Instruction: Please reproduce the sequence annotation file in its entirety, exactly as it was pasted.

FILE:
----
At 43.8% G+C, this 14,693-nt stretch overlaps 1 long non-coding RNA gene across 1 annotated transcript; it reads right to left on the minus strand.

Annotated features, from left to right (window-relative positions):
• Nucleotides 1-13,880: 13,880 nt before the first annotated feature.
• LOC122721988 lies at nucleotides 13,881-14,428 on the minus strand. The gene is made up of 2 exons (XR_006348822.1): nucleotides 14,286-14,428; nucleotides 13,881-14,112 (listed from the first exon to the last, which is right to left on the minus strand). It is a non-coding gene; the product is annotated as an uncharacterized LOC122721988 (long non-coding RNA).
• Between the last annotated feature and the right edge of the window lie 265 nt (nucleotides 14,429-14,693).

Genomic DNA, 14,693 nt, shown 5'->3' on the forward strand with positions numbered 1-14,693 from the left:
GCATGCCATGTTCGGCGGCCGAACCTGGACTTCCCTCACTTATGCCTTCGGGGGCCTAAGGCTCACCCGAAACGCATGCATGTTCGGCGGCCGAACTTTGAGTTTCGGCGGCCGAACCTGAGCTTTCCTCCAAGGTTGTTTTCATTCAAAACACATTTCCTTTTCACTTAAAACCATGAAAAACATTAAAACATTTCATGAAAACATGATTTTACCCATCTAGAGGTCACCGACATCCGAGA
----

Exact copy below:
At 43.8% G+C, this 14,693-nt stretch overlaps 1 long non-coding RNA gene across 1 annotated transcript; it reads right to left on the minus strand.

Annotated features, from left to right (window-relative positions):
• Nucleotides 1-13,880: 13,880 nt before the first annotated feature.
• LOC122721988 lies at nucleotides 13,881-14,428 on the minus strand. The gene is made up of 2 exons (XR_006348822.1): nucleotides 14,286-14,428; nucleotides 13,881-14,112 (listed from the first exon to the last, which is right to left on the minus strand). It is a non-coding gene; the product is annotated as an uncharacterized LOC122721988 (long non-coding RNA).
• Between the last annotated feature and the right edge of the window lie 265 nt (nucleotides 14,429-14,693).

Genomic DNA, 14,693 nt, shown 5'->3' on the forward strand with positions numbered 1-14,693 from the left:
GCATGCCATGTTCGGCGGCCGAACCTGGACTTCCCTCACTTATGCCTTCGGGGGCCTAAGGCTCACCCGAAACGCATGCATGTTCGGCGGCCGAACTTTGAGTTTCGGCGGCCGAACCTGAGCTTTCCTCCAAGGTTGTTTTCATTCAAAACACATTTCCTTTTCACTTAAAACCATGAAAAACATTAAAACATTTCATGAAAACATGATTTTACCCATCTAGAGGTCACCGACATCCGAGA